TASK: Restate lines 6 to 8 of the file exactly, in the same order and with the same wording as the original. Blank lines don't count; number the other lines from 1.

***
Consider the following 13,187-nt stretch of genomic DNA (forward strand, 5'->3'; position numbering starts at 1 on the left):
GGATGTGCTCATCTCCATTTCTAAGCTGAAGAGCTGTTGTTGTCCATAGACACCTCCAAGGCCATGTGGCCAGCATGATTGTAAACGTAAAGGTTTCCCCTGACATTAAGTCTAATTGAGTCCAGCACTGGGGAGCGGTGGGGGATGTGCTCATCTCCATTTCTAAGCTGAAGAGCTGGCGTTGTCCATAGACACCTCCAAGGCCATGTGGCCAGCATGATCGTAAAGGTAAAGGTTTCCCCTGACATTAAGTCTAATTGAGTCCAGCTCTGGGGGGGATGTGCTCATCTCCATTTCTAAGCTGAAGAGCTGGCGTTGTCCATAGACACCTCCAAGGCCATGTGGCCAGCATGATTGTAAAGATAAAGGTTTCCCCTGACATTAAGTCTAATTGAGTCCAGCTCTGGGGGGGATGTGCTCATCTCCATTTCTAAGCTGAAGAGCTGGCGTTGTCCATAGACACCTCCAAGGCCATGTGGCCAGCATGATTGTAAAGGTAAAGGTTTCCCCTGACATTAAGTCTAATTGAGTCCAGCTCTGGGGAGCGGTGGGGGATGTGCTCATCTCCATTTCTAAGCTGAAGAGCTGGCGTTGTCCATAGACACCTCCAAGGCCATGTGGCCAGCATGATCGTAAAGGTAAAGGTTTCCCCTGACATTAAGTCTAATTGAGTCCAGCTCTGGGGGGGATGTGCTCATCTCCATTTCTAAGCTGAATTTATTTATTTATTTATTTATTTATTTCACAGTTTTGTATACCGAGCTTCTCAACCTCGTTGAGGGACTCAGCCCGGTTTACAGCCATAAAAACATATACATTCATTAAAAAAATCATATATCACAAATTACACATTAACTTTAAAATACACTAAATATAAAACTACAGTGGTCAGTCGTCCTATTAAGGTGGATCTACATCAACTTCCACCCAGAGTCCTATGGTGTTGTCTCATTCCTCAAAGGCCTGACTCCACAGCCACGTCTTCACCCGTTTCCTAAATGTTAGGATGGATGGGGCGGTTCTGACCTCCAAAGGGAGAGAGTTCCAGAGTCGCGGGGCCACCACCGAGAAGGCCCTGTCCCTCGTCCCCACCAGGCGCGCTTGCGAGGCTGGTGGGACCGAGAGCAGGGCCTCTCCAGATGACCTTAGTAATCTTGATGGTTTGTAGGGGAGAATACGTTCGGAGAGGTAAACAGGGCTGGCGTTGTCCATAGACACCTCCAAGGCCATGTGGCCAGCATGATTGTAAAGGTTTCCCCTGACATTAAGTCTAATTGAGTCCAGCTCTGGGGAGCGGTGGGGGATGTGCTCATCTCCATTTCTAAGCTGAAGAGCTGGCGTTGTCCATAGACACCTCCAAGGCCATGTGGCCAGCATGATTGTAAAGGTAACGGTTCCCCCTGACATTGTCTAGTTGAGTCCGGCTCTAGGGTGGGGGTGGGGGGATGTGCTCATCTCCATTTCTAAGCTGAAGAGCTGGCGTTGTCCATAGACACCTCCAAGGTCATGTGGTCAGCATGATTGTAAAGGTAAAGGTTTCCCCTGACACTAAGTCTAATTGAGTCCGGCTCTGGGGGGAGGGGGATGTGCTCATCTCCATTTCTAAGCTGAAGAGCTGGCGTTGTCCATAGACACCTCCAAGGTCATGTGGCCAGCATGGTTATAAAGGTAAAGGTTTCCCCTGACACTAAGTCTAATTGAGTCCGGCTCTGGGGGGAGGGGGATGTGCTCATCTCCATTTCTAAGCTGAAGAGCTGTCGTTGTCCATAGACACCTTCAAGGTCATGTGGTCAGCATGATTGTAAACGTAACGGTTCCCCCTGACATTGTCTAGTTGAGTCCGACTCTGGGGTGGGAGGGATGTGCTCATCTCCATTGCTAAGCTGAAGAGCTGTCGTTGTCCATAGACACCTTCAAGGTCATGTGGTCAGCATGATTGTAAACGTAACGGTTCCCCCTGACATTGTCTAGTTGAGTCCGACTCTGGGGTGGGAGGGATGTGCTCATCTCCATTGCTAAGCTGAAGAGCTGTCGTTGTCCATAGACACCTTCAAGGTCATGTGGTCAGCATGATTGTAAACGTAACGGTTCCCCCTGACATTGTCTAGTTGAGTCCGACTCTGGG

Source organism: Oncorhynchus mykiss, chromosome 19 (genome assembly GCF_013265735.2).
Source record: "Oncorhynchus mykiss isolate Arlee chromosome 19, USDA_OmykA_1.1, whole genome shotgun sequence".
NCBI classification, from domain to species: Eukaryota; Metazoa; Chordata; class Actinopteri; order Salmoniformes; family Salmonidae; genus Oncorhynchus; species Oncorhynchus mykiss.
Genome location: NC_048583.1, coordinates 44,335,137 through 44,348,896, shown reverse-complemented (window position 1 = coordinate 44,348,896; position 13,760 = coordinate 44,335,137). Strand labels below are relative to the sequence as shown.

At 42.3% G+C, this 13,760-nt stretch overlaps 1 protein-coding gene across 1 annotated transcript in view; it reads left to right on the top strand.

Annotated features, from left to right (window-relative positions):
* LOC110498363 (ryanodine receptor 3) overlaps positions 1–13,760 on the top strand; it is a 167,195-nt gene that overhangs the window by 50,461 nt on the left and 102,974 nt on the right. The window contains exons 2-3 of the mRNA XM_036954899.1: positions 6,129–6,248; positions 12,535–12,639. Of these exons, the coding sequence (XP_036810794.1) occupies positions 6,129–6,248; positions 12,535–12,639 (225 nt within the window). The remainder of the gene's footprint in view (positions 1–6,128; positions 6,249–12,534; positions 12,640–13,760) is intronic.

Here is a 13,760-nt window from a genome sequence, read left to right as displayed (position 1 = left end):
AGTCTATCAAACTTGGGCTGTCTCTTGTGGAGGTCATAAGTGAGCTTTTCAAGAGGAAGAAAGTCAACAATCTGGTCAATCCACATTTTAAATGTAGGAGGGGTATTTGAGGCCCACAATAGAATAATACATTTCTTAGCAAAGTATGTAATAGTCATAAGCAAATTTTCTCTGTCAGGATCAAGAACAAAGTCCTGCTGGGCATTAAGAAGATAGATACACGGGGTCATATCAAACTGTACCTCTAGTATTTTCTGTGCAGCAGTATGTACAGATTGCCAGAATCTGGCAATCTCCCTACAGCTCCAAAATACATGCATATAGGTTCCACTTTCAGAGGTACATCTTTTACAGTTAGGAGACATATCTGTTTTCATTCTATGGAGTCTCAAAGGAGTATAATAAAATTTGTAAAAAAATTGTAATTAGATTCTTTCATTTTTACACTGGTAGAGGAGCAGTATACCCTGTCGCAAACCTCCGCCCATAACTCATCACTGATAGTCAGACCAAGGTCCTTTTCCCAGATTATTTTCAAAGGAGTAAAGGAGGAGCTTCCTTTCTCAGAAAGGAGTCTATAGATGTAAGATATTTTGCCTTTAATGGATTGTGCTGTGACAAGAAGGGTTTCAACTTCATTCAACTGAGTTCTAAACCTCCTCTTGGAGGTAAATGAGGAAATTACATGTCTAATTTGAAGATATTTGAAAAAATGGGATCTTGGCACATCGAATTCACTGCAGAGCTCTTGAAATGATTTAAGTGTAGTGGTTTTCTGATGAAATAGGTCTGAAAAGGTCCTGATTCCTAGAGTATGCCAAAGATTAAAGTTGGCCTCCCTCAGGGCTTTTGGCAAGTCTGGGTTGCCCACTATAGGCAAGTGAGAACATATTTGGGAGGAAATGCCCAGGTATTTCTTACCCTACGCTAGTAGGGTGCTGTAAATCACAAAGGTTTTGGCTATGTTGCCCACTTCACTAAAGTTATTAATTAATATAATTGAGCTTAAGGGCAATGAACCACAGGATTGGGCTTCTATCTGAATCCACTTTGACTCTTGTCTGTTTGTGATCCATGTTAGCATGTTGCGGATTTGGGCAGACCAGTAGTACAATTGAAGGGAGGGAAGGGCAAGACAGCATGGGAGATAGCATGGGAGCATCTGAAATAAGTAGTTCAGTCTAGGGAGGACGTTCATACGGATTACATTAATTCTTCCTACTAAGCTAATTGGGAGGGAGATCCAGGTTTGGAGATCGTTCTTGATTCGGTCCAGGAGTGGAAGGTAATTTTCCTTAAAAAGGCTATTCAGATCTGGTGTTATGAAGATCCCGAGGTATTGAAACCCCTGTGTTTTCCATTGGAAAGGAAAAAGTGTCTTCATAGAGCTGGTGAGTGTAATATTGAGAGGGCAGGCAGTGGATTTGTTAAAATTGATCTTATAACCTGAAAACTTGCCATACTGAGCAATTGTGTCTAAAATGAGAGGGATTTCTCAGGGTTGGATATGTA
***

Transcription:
Genome location: NC_048583.1, coordinates 44,335,137 through 44,348,896, shown reverse-complemented (window position 1 = coordinate 44,348,896; position 13,760 = coordinate 44,335,137). Strand labels below are relative to the sequence as shown.

At 42.3% G+C, this 13,760-nt stretch overlaps 1 protein-coding gene across 1 annotated transcript in view; it reads left to right on the top strand.

Annotated features, from left to right (window-relative positions):